________________ CM . . . . Volume XI Number 21 . . . .June 24, 2005



Ibolya Kaslik.
Toronto, ON: HarperCollins, 2004.
243 pp., pbk., $14.95.
ISBN 0-00-639228-8.

Grades 11 and up / Ages 16 and up.

Review by Ann Ketcheson.

**** /4



While I craved attention, I was terrified of letting someone else into my imperfect, hateful world. It was me, and only me, who could control my cravings; denying myself food was proof that I was stronger, better than most people. But I was lonely for touch. Still, my own stiff regimen of stripping myself to the core and forcing myself to turn away from those curious eyes made me feel proud, if alienated; I was trading my new-found power of flesh for something more trustworthy, something pure.

Naturally skinny, but not dangerously so, I trod the line between waif and child as I grew into a woman. And hunger became my salvation; after a while, hunger, my sexless, undemanding suitor, was my only constant friend.


In Skinny, her first novel, Ibi Kaslik weaves together an incredible number and variety of themes and plots. Traumatic events are coloured by constant tension, secrecy and jealousy. This is a book for readers willing to open themselves to a vivid story which is both haunting and compelling. It is not for the faint hearted!

     Chapters are written in the first person and alternate between Giselle and her younger sister, Holly. The two are a study in contrasts, yet have interesting similarities of character. Giselle is a 22-year-old top medical student and also an anorexic who often seems lost and on the point of disintegration. Holly is her 14-year-old sister. Both characters seek control of their bodies—Giselle through her strict eating regimen and Holly through excelling at sports.

     On another level, we see that ironically Giselle routinely hears a voice telling her how to behave and what to eat, yet Holly must wear a hearing aid as she was born deaf in one ear. On the other hand, Holly clearly sees her father (even as a ghost) while Giselle spends much of the novel lamenting her lack of a true relationship with her dad and her inability to 'see' him clearly, i.e. understand him. This is only one example of the number of opposites in Kaslik's novel.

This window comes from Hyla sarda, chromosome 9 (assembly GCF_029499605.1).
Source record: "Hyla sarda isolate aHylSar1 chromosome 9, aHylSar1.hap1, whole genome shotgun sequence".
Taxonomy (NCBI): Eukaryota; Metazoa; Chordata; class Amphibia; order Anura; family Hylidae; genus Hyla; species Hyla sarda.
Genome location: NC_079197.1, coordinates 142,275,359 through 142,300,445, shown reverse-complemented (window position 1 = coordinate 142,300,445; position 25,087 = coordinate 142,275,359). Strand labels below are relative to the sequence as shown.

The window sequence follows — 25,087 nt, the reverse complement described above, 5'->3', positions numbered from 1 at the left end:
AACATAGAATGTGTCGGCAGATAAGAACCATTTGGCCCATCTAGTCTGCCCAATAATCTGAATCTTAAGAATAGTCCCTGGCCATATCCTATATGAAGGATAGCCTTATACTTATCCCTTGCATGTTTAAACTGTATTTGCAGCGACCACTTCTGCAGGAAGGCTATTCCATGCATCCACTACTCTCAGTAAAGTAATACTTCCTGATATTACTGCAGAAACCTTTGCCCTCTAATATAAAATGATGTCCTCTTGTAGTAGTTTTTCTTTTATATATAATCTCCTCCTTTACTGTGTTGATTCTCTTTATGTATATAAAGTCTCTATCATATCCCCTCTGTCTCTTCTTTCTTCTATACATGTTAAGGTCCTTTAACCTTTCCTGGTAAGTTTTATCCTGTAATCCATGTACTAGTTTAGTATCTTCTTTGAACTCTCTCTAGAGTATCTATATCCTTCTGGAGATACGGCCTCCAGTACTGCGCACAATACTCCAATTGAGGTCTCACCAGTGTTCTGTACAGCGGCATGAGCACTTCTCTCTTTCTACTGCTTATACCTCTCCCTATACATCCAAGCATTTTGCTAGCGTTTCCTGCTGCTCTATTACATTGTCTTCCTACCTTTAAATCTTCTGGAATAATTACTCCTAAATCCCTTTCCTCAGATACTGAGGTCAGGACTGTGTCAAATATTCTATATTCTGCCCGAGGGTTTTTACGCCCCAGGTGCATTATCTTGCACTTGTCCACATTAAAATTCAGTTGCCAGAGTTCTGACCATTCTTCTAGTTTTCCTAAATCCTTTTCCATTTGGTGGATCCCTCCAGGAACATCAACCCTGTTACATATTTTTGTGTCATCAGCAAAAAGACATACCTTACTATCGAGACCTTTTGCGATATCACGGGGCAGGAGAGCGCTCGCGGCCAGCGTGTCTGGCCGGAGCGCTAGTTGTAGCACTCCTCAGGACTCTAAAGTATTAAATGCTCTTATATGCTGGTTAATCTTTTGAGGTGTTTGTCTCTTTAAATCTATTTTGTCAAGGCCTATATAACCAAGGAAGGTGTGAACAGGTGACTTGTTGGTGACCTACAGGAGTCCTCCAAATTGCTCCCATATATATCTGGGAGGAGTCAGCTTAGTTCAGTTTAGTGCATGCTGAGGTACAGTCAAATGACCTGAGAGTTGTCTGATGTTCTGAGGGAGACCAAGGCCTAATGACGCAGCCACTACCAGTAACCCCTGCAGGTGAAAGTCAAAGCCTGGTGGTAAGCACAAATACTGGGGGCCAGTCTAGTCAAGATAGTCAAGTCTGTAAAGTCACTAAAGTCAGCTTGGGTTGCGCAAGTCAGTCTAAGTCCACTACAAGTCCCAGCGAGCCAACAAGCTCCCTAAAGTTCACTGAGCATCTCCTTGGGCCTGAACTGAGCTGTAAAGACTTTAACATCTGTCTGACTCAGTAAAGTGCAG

The girls' parents are Hungarian immigrants who demand a great deal of their two daughters. There are questions and contradictions surrounding their early relationship and their coming to Canada, and Giselle spends a great deal of time searching for answers which might hopefully lead to love and understanding in this rather dysfunctional family. These questions represent an area beyond her control as her father has died of a heart attack and her mother is either unwilling or unable to share her life story. Giselle, therefore, seeks control by other means. Like young women of her age, Giselle searches for meaningful relationships not only within her family but in the wider world. She is a mass of contradictions, sometimes feeling inadequate and inferior and at other times, superior. She yearns for closeness yet is a master of isolation. Needless to say, her sexual awakening is an emotional roller coaster.

     Kaslik is a gifted storyteller who draws readers into the hearts and mind of both Giselle and Holly in this multi-layered and well-written novel. She doesn't hesitate to deal with private and painful feelings and circumstances which our society normally endeavours to hide. Symbolically, Giselle often 'hides' in her university residence room or library, in her bedroom and eventually in a hospital room. Yet, although we sense her alienation and disconnectedness, readers are also privy to her innermost self. Kaslik's writing is so vivid that the reader feels rather like a peeping tom who is watching something intensely private and personal yet cannot bear to turn away.

     There is no particular setting in the book, underlying the idea that this could happen anywhere, to anyone. Some of the writing involves very sensual descriptions while in other places it is clinical and factual, even including quotes from medical texts. There are funny bits as well, although it is a dark humour that suits the themes and characters of the novel.

     This book deals with difficult subjects. It is not an 'easy read,' but one is compelled to continue from chapter to chapter. It is confusing, exhilarating, magnetic and repulsive all at the same time...rather like the main character herself.

Highly Recommended.

Ann Ketcheson is a former teacher of high school English and French and teacher-librarian in Peterborough, ON.

To comment on this title or this review, send mail to cm@umanitoba.ca.

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